Scientific name: Metasequoia glyptostroboides
Plant type: Deciduous conifer
Environment: Full sun, moist, well-drained soil
Uses: Specimen plant
The dawn redwood (Metasequoia glyptostroboides) is considered a living fossil. Having once been thought to be extinct, the species was discovered in China in the 1940s. A deciduous conifer, dawn redwoods are a striking year-round addition to the garden.
Metasequoia glyptostroboides was found in the fossil record in 1941 by a Japanese paleobotanist, Shigeru Miki, who gave the genus its name and determined that the species had a wide distribution across the Northern Hemisphere millions of years ago. Around the same time a Chinese forester, Chan Wang, collected material from a tree in Sichuan Province believed to be Glyptostrobus pensilis, a fairly common tree in the region at the time. It wasn’t until this material was reviewed by botanists Wan-Chun Cheng and Hsen-Hen Hu, that it was determined to be a new species entirely. Soon after, the connection was made between the fossils and the living plants. Excitement for this discovery was high and seed collecting trips were undertaken to introduce the species into collections around the world. Seeds and seedlings from these collections were sent from the Arnold Arboretum and other institutions to botanic gardens and arboreta around the world and can still be seen in many of these collections. Today you can find dawn redwoods throughout the San Francisco Botanical Garden and the Japanese Tea Garden.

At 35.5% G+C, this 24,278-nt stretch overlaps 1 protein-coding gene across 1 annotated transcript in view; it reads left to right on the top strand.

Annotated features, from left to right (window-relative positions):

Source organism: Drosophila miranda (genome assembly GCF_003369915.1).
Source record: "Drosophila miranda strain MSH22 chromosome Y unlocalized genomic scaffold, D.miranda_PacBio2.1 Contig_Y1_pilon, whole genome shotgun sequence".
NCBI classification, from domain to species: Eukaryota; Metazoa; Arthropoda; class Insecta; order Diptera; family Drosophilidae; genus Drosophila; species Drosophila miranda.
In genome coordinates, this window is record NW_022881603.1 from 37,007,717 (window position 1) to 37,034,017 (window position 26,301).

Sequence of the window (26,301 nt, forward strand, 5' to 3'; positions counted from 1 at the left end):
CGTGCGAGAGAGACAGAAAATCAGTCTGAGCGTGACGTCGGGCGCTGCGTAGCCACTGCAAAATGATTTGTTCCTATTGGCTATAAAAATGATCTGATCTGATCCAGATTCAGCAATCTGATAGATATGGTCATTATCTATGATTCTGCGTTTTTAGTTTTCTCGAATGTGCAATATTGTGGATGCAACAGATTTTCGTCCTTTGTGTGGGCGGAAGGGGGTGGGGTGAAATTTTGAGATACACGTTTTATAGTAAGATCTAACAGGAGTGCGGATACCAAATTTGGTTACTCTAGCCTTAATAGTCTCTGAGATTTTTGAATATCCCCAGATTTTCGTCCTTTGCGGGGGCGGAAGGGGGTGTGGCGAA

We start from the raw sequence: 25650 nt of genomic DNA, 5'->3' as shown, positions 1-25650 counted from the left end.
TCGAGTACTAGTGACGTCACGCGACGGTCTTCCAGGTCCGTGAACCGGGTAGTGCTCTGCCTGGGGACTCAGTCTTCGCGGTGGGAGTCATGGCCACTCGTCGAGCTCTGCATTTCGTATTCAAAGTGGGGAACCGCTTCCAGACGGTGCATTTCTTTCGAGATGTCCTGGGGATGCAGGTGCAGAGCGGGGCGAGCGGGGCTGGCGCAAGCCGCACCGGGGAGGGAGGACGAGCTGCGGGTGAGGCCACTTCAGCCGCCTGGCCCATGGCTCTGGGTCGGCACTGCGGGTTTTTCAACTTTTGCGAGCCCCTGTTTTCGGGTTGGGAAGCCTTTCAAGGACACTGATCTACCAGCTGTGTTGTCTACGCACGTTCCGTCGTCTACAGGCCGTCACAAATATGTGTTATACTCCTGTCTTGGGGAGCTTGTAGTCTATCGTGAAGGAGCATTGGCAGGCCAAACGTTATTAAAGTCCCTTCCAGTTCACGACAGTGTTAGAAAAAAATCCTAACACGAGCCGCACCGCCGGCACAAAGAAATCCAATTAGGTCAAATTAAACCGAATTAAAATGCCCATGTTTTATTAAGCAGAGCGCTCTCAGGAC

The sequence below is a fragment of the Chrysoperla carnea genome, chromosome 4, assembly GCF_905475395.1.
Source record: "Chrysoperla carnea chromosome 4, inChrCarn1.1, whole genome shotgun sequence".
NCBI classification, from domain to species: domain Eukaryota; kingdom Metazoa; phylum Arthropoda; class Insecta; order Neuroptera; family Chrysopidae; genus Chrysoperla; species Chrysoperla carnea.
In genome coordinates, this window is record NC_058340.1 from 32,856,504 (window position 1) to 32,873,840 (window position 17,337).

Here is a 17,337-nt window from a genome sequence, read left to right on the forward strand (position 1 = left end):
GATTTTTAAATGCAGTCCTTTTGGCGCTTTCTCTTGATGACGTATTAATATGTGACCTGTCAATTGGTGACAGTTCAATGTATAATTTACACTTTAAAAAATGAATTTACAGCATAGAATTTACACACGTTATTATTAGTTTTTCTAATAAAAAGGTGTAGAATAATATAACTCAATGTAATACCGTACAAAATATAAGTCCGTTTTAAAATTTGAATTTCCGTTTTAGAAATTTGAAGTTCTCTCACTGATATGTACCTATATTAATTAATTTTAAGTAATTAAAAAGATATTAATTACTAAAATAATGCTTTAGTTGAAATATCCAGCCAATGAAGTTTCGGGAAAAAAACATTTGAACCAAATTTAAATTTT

There are a limited number of dawn redwoods in the wild and the species is considered endangered by the International Union for the Conservation of Nature (IUCN)’s Red List. As of the last assessment of the species, it was only known from 18 locations in southeast China and these populations are highly fragmented. In the past the species was cleared to make way for iron smelting and today the species is primarily threatened by habitat loss. Despite these challenges in the wild, Metasequoia glyptostroboides is very popular in cultivation.
The fast-growing dawn redwood is a wonderful addition to the garden. In the spring and summer, the tree is covered in soft, light green needles. Unlike most conifers, which often are evergreen, Metasequoia glyptostroboides is deciduous, losing its needles seasonally. Before it drops its needles, they will turn a brilliant hue of orange and yellow. Finally in the winter, without needles, one can appreciate the architecture of these conical trees and their shaggy cinnamon colored bark.
Featured Plant Contributors: Text, profile, and photos Victoria Stewart